Sept. 24 (Bloomberg) -- Canada retailers boosted sales in July, reversing a drop a month earlier and adding to evidence the nation’s economy has rebounded from a slowdown.
Sales rose 0.6 percent to C$40.3 billion ($39.1 billion), following a similar decline in June, Statistics Canada said today in Ottawa. Today’s figure follows July gains of 1.5 percent for wholesale sales, 1.7 percent for manufacturers and a 20.7 percent surge in building permits.
Canada suffered its biggest monthly contraction since the recession in June when the economy shrank 0.5 percent, due in part to the impact of flooding in Alberta and a construction strike in Quebec. The nation’s output is poised to accelerate at a 2.1 percent pace from July to September, after slowing to 1.7 percent in the second quarter, according to Bloomberg economist surveys.
“That weakness in June even outside of the temporary disruptions was overstated,” said Nathan Janzen, an economist at Royal Bank of Canada, by telephone from Toronto. “The bounceback implies activity is on a stronger path than what was implied by the June data alone.”
Growth will expand 0.7 percent in July and an annualized 3.4 percent pace in the third quarter, Janzen predicts.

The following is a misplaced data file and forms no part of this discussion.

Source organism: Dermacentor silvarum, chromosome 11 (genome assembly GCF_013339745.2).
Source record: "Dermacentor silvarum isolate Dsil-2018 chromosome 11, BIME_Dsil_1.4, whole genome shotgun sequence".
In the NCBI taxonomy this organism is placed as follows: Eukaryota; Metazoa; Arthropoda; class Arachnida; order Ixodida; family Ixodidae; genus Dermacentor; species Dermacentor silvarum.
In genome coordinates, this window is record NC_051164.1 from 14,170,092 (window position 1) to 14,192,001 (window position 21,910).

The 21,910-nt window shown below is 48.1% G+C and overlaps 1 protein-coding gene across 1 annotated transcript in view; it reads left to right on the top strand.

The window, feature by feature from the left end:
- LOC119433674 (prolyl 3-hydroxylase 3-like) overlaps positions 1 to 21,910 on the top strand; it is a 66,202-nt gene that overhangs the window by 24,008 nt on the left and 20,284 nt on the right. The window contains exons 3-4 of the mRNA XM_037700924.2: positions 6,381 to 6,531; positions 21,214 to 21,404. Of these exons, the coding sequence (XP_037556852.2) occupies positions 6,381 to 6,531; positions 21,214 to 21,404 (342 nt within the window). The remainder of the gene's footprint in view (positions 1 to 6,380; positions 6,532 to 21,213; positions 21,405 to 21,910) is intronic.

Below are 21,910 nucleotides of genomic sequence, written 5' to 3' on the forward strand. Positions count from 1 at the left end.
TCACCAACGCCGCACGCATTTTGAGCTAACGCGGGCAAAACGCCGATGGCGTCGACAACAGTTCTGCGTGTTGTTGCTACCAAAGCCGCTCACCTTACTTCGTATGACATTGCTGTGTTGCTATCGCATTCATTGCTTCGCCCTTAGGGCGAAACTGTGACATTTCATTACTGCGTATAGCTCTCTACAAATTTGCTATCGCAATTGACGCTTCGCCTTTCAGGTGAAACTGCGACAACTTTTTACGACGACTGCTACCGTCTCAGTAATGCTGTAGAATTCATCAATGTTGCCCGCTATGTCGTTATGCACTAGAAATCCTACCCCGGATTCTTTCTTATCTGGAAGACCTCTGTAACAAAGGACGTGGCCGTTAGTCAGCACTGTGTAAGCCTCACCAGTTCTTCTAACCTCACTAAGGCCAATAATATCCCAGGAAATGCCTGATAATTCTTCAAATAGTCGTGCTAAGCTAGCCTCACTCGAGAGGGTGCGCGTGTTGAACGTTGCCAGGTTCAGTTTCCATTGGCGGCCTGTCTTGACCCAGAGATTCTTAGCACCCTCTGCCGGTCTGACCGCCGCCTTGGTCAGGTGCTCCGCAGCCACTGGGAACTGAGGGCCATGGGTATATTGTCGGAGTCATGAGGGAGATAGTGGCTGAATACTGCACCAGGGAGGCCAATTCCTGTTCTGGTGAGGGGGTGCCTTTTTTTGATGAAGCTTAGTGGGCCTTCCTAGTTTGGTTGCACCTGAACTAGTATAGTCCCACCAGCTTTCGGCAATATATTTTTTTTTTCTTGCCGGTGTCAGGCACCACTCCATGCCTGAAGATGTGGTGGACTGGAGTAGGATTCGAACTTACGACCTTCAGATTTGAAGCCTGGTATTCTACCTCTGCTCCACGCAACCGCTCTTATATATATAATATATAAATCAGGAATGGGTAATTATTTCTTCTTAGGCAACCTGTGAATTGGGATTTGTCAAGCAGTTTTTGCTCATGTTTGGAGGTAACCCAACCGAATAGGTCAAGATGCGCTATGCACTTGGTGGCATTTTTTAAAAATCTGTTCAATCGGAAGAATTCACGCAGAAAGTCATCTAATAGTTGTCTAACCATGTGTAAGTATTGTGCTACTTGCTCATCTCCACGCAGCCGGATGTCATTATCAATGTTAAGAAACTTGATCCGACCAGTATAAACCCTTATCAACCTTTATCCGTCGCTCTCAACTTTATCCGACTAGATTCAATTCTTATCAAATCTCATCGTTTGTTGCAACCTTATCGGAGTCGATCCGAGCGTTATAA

Today’s data is the last major release before July’s economic growth report on Sept. 30, and indicates GDP expanded 0.5 percent that month, Robert Kavcic, senior economist in Toronto at Bank of Montreal, said in a note to clients.
The median forecast in a Bloomberg News survey of 22 economists was for a 0.5 percent gain in retail sales. From a year earlier, sales were up 3.0 percent.
Canada’s economy has been relying on consumers to drive growth, as the nation waits for faster global demand to fuel exports and business investment. Bank of Canada Governor Stephen Poloz said last week growing confidence about global demand has brought the economy to a “tipping point.”
Sales in July were led by a 3.2 percent increase at gasoline stations. Clothing and accessory stores posted a 1.9 percent gain and home furnishing retailers boosted receipts by 1.6 percent. Sales rose in eight of 11 categories making up 52 percent of total receipts.
Motor vehicle and parts sales fell for the first time in seven months, posting a 0.6 percent drop in July. Purchases excluding the motor vehicle and parts category rose 1.0 percent. Economists had forecast a 0.6 percent gain in ex-auto sales.
The volume of sales, which excludes price changes and more closely reflects the industry’s contribution to growth, rose 0.5 percent in July.
Retailers in Ontario, the country’s largest province, led gains with a 1.5 percent increase in July, followed by Quebec’s 1.3 percent rise. Manitoba, which raised its provincial sales tax on July 1, recorded a 4.1 percent decline.
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